Gilt Bronze Polish Fighting Boxer Andrew Golota Sculpture
Are you looking for a unique way to show your passion for sports? Get this one-of-a-kind gilt bronze model sculpture of the famous Polish boxer Andrew Golota. The perfect addition to any home, it will make you smile every time you see it and remind you of the power of sport.
Subject model of known fighter boxer Andrew Golota in his prime standing in his boxing position stance wearing his boxing gloves and trunks and boxing boots.
- Made from cast bronze with a fabulous gilt finish, the casting is superb to his muscle shape and the creased to his trunks which creates an impression of flowing movement.
- It has the inscription Golota on his belt area and indistinctly signed believed to read as K Badynr by the sculptor on the the base.
- Highly collectible due to the sporting subject matter.
- Mounted on a built in rectangle base.
- Circa late end of 20th century 1990's.
- Nice relative small size standing 35 cm high and quite heavy being around 6kg in weight.
- Visual beauty such fine craftsmanship, exceptional modelled design which is totally magnificent.
- Andrzej Jan Gołota (Polish: [ˈandʐɛj ɡɔˈwɔta]; born 5 January 1968), best known as Andrew Golota, is a Polish former professional boxer who competed from 1992 to 2013. He challenged four times for a heavyweight world title (by all four major sanctioning bodies), and as an amateur won a bronze medal in the heavyweight division at the 1988 Olympics. Despite his accomplishments and more than 40 professional wins, Golota is perhaps best known for twice being disqualified against Riddick Bowe for repeated low blows in fights that Golota was winning. On October 4, 1997, he became the first Pole to challenge for a heavyweight boxing crown when he fought WBC champion Lennox Lewis at Boardwalk Hall in Atlantic City. In November 2016, Golota was inducted into the Illinois Boxing Hall of Fame.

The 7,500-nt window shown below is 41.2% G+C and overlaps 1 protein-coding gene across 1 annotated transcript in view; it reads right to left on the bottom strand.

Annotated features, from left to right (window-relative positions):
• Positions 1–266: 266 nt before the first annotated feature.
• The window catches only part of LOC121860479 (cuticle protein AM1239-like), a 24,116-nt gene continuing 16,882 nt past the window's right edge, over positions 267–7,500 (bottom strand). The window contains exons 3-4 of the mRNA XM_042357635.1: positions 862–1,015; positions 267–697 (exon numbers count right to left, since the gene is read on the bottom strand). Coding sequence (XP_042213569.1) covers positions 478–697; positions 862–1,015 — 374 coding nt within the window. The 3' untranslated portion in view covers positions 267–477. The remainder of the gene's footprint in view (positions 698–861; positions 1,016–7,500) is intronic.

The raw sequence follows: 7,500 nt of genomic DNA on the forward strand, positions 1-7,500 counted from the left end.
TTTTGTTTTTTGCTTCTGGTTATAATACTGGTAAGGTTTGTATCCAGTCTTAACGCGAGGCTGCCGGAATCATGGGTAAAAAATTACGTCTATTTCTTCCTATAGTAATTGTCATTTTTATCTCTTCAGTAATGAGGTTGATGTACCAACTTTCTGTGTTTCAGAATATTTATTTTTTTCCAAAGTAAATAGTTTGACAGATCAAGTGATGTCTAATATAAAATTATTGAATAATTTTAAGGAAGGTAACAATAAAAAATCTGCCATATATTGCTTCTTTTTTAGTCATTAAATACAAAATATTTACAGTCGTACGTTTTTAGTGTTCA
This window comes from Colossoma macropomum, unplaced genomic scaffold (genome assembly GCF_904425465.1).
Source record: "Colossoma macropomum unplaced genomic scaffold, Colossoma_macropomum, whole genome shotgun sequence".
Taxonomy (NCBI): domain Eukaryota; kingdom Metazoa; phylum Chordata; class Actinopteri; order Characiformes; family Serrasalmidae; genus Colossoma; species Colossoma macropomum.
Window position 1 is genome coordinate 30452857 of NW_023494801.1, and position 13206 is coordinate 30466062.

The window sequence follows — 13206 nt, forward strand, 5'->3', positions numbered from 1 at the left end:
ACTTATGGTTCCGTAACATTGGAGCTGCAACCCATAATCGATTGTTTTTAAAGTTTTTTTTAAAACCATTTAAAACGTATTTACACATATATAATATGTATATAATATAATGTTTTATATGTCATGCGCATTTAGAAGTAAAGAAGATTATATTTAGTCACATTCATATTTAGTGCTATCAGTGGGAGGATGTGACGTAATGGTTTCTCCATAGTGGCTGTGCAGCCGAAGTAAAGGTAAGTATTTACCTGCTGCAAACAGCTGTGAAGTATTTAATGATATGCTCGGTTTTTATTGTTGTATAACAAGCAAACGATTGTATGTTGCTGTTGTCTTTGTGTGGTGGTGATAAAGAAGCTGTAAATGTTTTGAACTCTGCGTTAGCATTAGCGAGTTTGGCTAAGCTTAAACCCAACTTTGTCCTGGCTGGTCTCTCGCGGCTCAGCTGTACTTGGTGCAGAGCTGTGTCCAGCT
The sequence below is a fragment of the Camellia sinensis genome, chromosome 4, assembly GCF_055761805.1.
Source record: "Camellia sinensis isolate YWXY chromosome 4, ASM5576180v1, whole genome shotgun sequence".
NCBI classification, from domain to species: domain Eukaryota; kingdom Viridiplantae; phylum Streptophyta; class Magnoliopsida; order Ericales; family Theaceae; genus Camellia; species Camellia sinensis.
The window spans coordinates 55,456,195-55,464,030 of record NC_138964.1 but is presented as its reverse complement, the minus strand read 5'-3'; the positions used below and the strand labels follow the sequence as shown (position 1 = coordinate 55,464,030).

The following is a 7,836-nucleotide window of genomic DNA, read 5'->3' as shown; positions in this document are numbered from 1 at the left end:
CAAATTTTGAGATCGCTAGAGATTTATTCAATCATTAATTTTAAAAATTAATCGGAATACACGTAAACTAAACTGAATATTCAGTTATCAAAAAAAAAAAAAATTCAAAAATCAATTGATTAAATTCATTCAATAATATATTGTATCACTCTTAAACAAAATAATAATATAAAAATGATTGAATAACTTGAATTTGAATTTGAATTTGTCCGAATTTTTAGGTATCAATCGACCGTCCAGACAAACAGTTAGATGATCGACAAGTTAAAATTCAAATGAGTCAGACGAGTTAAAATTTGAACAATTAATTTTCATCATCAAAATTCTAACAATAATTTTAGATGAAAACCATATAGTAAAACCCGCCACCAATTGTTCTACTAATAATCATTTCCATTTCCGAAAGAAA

- The Warsaw-born, Golota had 111 wins and 10 losses in an amateur career that culminated in his winning a bronze medal at the 1988 Summer Olympics. Golota won other international amateur tournaments as well. In 1990, he got into a fight with a machinist "about half a foot and 50 pounds smaller" in a bar in Poland. Facing charges of assault and battery, he fled rather than risk five years in prison. Later that year, he married an American citizen of Polish descent and settled in Chicago.Gołota's Olympic results were as follows: 1st round bye Defeated Svilen Rusinov (Bulgaria) 5-0 Defeated Harold Obunga (Kenya) 5-0, Lost to Baik Hyun-Man (South Korea) RSC 2.
- In 1992, Golota turned professional, knocking out Roosevelt Shuler in three rounds. He had three more knockouts and then went the distance for the first time, defeating Robert Smith in six rounds. He won his next 16 fights by knockout. His wins included Bobby Crabtree and Jeff Lampkin. Following his KO of Crabtree he was featured in Ring Magazine's new faces section. Soon after, he faced a respected contender, Maron Wilson. Golota won a ten-round decision. He won his next five bouts by knockout. His opponents included Samson Po'uha and Darnell Nicholson, both of whom were considered fringe contenders at the time. The win over Po'uha was memorable for the moment in which Gołota bit Po'uha on the side of the neck, two years before the bite-including rematch between Evander Holyfield and Mike Tyson.